Welcome to D.C.! Or, more broadly, the DMV — that translates to D.C., Maryland and Virginia. Our love of acronyms and government agencies is just one of the things that newcomers to the area might find puzzling. To give you a leg up, we chatted with recent transplants — folks who are new enough that they remember what’s difficult, weird and surprising about moving to the D.C. area, but who’ve been here long enough to accumulate some insider intel. Here’s what they say you should know if you’re new to the region.
D.C. looks like a big city but can feel like a small town
Though the D.C. metro area is sprawling, the city’s population is roughly on par with that of El Paso, Texas. “The city’s so small, you run into people you know all the time,” says Mary Campbell, 24, a paralegal who lives in Petworth. As a result, people here tend to be friendly like you’d expect people to be in a smaller Southern town, but they have the hustle and ambition of big-city dwellers, says Loy Lee, 37, a comedian who recently moved here from L.A. “There’s an East Coast mentality and some Southern hospitality,” he says. “It’s a phenomenal mix.” The downside? “At least in my neighborhood [Brightwood], everything closes at, like, 9 p.m., and some restaurants and stores aren’t even open on the weekends,” he says. weird things,weird things,weird things
Affordable housing is elusive, even in the suburbs
“It’s nearly impossible to live alone on an entry-level salary,” says Nick Klauda, 25, a marketing strategist who lives in Columbia Heights. “You will probably live in a tiny place with other people,” he adds. Unfortunately, things don’t get much better if you opt to live away from the city, says Kelly McDermott, 28, who lives in Springfield, Va. “It’s still very overpopulated out here,” she says. “Our rent is absurd.” Your best chance for finding a decent apartment is through word of mouth, says Joanna Roberts, 34, who lives in a Shaw apartment that’s owned by friends of hers. “A lot of landlords in D.C. only rent out to people they know,” she says.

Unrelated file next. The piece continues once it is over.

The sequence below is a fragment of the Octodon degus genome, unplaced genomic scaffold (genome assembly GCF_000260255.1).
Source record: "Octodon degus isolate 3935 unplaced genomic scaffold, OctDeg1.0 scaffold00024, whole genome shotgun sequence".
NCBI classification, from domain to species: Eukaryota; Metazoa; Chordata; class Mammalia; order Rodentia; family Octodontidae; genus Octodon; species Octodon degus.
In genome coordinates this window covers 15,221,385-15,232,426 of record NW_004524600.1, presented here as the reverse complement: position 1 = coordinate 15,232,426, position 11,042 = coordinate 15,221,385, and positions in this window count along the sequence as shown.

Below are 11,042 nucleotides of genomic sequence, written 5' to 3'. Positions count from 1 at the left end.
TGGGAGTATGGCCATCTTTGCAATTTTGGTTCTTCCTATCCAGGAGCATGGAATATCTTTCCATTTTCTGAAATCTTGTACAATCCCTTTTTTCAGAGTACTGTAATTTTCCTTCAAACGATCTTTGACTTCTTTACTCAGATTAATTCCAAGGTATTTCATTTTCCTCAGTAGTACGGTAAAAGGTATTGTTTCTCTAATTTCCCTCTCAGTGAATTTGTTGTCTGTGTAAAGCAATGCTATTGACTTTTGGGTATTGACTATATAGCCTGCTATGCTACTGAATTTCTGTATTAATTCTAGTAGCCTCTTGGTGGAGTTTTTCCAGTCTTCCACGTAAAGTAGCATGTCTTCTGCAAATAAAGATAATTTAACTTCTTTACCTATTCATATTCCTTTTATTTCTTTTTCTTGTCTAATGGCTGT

Driving here is expensive and stressful
If you can avoid it, don’t bring your car to D.C., recent transplants say. Parking is nearly impossible in some parts of town, parking tickets add up quickly and your vehicle is a target for smash-and-grab thieves, says Chris Williams, 46, a photographer who lives on Capitol Hill. “If you need a car, use car2go or rent one for weekend trips,” he says. And if you’re planning on heading to major Northeast cities, it’s often cheaper to take a bus. “I didn’t realize how expensive it is to drive to New York,” Lee says. “The tolls alone are $60, and then it’s another $40 to $60 to park.” Parking is easier to find in D.C. suburbs, McDermott says, but traffic and tolls make driving far from fun.